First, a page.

Volume 67 1958 > Volume 67, No. 2 > A Taranaki epa, by John Houston, p 166
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THE CARVED PANEL illustrated was recovered from a swamp near Waitara on the property of Mr. A. G. Barnitt, Richmond Street, Waitara. The panel is an authentic and most interesting example of the ancient carving art of the Taranaki Maoris. Carved in relief with stone tools, the panel is an epa or slab from a superior elevated store-house. It is pierced in six places for lashings and is thirty-six inches in height, with a greatest width of ten and a quarter inches. The panel has many features characteristic of old-time Taranaki carving.

One female figure is shown and the head has the wide Taranaki forehead, which as usual with old work is pointed. The body is curved and ridged with the right arm thrust through the open mouth, then out behind the lower jaw and ending in a three fingered hand with crescent-like pointed fingers resting on the body. The left arm hooks up the left leg, which ends in a three toed foot resting on the body. The right leg is “free” at the base of the panel, beside te ara mai o te tangata,” which is carved with four teeth. The shoulder and hip joints show the spiral, Te-paki-o-Rauru. Elbow and knee joints are indicated by the usual rounded knob and the remainder of the panel is devoted to the design mata-kupenga, or “the meshes of a fisherman's net,” so frequently adopted in Taranaki carving. The foliate design puwerewere, representing the flower of the puhi maiden, appears frequently throughout with units varying from three to six. Pakati, the notched ridge or line, has been only sparingly used. The panel is reminiscent of the three examples of epa in the New Plymouth Museum, and believed by the late Mr. W. H. Skinner of New Plymouth, to have been carved by Te Tuiti-moeroa of the Awa-te-take Pa near Waitara. The back of the panel shows clearly the marks of the stone adze used in smoothing the timber, which appears to be totara.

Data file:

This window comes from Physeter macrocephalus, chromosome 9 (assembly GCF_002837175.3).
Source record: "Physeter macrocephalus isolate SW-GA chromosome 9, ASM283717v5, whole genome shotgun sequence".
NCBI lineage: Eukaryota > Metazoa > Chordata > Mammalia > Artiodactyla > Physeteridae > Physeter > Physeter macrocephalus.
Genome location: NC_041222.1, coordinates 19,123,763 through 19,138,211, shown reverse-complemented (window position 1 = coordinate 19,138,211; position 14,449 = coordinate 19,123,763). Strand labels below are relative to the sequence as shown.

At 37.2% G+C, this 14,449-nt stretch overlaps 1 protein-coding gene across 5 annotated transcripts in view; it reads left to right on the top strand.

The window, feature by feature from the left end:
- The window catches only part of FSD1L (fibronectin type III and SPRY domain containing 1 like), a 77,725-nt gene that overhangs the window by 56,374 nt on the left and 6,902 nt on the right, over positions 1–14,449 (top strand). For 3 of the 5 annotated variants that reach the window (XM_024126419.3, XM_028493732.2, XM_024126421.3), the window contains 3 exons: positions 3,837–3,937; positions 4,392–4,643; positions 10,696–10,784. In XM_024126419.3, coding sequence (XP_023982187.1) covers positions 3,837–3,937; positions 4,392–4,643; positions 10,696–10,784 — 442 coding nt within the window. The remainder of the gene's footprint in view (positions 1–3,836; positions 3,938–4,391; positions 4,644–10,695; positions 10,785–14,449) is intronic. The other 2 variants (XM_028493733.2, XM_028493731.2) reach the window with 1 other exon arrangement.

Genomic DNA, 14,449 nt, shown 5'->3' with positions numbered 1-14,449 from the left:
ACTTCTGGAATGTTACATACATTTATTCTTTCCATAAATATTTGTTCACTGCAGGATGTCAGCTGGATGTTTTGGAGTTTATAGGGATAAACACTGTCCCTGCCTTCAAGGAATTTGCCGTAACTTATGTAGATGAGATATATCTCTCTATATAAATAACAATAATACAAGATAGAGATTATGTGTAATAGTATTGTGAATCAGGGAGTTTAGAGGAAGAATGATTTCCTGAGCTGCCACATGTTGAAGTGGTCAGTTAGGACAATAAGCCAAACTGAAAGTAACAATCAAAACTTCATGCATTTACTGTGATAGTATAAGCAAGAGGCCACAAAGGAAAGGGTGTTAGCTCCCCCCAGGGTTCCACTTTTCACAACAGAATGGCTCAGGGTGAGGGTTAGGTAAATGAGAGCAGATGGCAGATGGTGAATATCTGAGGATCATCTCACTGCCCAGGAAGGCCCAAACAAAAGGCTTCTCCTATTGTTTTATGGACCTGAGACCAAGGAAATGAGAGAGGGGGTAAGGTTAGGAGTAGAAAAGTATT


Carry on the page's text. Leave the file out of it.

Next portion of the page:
The epa is in an excellent state of preservation for the Maori was well aware of the preservative qualities of swamps, and in times of stress he would sometimes conceal his sacred carvings there. This was done in order to save them from violation at the hands of invading war parties.

This panel is a fine bold example of true stone-age Taranaki Maori art.

  • HOUSTON, John, 1939. “A West Coast Tauihu.” Journal of the Polynesian Society, 48:104-107.
  • — — 1948. “Taranaki Maori Carvings.” Journal of the Polynesian Society, 57:301-304.
  • SMITH, S. Percy, 1910. History and Traditions of the Taranaki Coast. Polynesian Society Memoir Vol. 1.
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Photo by George Walker. Milmoe St.. Hawera. A Taranaki epa from Waitara.

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